Available Phosphoric Acid, not less than ........... 4.00%
. . . . . . . %
Soluble Potash, not less than ..... ............ 8.00%

In addition to the primary plant nutrients there are also secon-
dary plant nutrients. These are reported in similar manner at the
bottom of the tag if they are guaranteed to be present. The commonly
recognized secondary nutrients include calcium, magnesium, copper,
manganese, zinc, boron, iron, sulfur, and molybdenum.6 Of these,
manganese, copper, zinc, boron, iron, and molybdenum are more
correctly referred to as "micro"nutrients,7 and are so designated
throughout most of the United States. There are certain required
statements of forms and sources of both primary and secondary plant
nutrients which must appear on the tag. An example of the above
tag filled in for a typical mix of nutrients might read as follows:




5 When comparing one fertilizer grade with another, it usually is best to
keep the nitrogen constant, because plants are very sensitive to deficiencies
or excesses of this nutrient. For example, if twenty 100-pound bags of
16-4-8 have been used in the past, 20 times 16-4-8 or 320 pounds of nitrogen,
80 pounds of available phosphoric acid, and 160 pounds of potash-were
being used. To determine how this compares with the amount of nutrition
provided by a 10-10-10 formulation divide the 320 pounds of nitrogen by
10 (the pounds of nitrogen in a bag of 10-10-10). This gives 32 bags of
10-10-10 material as necessary to provide the 320 pounds of nitrogen. At
10 pounds each of phosphoric acid and potash per bag of 10-10-10, the 32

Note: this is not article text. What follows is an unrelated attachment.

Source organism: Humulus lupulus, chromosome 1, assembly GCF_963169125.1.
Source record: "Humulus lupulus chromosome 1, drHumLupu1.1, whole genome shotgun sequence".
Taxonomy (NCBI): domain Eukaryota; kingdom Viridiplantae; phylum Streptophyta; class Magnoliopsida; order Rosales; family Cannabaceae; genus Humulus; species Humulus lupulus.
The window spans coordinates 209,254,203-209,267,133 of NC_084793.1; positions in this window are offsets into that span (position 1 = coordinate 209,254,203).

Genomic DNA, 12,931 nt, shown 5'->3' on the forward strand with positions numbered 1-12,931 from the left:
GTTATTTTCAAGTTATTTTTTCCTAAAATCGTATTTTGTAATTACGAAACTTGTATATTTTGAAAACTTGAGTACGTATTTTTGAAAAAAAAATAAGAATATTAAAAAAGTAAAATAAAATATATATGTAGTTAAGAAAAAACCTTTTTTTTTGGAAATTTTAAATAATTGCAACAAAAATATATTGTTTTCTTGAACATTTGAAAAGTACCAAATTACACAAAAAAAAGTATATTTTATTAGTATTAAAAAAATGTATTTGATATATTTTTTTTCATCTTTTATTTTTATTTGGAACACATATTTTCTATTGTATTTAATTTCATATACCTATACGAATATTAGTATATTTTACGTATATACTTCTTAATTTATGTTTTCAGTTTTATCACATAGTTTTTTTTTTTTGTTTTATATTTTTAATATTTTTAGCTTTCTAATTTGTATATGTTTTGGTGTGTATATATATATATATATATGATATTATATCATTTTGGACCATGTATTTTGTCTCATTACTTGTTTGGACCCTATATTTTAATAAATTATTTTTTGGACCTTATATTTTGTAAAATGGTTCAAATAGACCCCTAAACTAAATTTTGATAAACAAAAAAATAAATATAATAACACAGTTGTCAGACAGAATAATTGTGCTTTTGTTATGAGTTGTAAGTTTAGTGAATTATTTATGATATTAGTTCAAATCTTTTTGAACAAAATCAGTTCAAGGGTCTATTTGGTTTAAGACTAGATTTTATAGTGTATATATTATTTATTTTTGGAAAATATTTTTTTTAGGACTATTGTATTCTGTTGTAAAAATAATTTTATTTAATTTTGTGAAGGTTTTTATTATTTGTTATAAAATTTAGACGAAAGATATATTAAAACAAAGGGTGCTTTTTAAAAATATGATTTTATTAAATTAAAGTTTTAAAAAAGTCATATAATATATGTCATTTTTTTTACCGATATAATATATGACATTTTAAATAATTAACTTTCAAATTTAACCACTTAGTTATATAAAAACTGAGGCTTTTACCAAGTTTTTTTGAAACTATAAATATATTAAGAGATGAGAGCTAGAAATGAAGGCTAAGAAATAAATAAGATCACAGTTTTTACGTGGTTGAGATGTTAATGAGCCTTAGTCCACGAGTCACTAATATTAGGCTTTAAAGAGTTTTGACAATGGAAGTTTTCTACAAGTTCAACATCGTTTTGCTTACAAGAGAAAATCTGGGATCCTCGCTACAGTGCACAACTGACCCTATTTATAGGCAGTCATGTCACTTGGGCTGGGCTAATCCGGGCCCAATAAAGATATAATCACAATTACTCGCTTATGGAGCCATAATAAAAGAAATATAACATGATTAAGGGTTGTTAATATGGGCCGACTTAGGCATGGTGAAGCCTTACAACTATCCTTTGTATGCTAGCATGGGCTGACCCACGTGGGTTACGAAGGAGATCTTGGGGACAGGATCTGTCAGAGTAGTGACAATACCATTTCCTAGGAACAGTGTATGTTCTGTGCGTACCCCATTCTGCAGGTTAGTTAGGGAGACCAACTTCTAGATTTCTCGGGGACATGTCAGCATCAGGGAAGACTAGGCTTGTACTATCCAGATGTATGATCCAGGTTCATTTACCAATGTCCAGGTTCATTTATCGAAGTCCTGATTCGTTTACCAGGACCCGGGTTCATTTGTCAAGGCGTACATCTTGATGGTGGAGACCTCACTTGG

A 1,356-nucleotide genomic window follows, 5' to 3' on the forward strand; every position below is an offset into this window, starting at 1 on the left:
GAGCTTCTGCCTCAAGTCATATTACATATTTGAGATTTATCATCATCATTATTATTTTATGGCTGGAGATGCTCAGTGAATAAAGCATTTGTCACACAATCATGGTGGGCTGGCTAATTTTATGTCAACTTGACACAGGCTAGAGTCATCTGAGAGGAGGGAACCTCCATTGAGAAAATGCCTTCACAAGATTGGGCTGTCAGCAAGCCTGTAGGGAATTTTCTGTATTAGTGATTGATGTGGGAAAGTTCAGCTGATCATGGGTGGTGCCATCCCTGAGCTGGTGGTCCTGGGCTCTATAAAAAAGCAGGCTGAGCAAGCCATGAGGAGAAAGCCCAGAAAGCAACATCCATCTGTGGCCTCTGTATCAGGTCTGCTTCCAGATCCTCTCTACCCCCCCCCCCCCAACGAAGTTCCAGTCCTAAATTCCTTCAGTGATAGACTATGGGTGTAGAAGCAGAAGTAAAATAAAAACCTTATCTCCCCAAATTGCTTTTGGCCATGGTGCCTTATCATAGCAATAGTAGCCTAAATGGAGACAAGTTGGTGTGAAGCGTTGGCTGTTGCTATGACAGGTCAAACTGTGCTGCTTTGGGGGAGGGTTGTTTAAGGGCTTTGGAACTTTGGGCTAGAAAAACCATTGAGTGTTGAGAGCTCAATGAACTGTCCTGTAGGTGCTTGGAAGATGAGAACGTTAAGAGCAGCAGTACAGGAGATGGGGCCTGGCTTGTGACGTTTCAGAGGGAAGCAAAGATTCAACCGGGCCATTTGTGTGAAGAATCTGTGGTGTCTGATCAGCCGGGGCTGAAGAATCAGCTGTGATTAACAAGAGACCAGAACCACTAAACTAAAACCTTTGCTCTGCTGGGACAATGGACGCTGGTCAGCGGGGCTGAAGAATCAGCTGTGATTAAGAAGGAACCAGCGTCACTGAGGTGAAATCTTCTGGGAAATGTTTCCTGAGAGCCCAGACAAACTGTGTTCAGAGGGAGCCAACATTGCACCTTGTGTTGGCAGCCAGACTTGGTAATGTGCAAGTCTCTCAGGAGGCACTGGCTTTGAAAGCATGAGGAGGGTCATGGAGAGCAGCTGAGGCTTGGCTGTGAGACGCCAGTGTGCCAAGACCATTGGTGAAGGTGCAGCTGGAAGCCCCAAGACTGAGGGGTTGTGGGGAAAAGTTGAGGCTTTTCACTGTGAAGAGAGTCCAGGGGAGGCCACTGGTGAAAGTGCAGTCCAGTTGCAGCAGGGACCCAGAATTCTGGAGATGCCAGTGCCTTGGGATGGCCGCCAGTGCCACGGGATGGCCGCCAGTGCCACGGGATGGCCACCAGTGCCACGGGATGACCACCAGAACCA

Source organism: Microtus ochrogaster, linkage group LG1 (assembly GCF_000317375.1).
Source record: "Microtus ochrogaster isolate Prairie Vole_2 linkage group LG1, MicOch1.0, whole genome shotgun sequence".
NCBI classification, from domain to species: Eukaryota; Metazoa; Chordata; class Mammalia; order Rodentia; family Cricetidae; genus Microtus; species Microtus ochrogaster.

bags would also supply 320 pounds of available phosphoric acid and 320
pounds of potash, which is 240 pounds of P205 and 160 pounds of potash
more than was applied in the past. The consumer must decide whether
such a substitution is permissible and economical.
6All secondary nutrients are reported in the elemental form.
7The use of the terms 'minor' and 'trace' is now discouraged.










GUARANTEED ANALYSIS


Nitrogen 50% Organic (35% Synthetic, 15% Natural)

Total Nitrogen, not less than .................... 16.00%

Nitrate Nitrogen ................... 2.25%
Ammoniacal Nitrogen .................. 5.75%
Water-Soluble Organic Nitrogen . . .. 5.60%
Water-Insoluble Nitrogen ................ 2.40%
Available Phosphoric Acid, not less than . . ... 4.00%
Insoluble Phosphoric Acid .................. 0.20%
Soluble Potash, not less than .................. 8.00%
Chlorine not more than .................... 3.00%
Derived from: Castor Pomace, Tankage, Ammonium Nitrate,
Ammonium Sulfate, Urea, Ammoniated Superphosphate,
Potassium Sulfate, Potassium Chloride and Potassium-
Magnesium Sulfate
Statement of Secondary Plant Foods:
Total Magnesium as Mg ..................... 2.00%
Water-Soluble Magnesium as Mg ................ 2.00%
Sulfur (combined) ................ ....... 2.00%
Sulfur (free) ................ .......... 0.00%
Copper as Cu ........................... 0.50%
Derived from: Magnesium sulfate and Copper sulfate

When the term "organic" is used on the label, the specific organic
nutrient must be identified and quantified as either synthetic or
natural, with the respective percentage of each also specified.
If the total of the primary plant nutrients is relatively high, it will
indicate a high-analysis fertilizer. There is no set dividing line, but
fertilizers with a total of more than 24% primary nutrients would
definitely be classified as high-analysis fertilizers. If the total does
not equal 16%, the fertilizer must be labeled in bold letters as "Low-
Analysis Fertilizer."
Chlorine ordinarily is not valued as a plant nutrient in the fer-
tilizer. It may be injurious to the quality of certain crops, such as
tobacco, tomatoes, and potatoes, or in plant-bed fertilizers if high
percentages are present. However, small amounts may be beneficial
under some conditions.
Sources used in formulating the primary nutrients N, P, and K
are listed in the "derived-from" section immediately following the
Chlorine statement. This statement is of value to the consumer in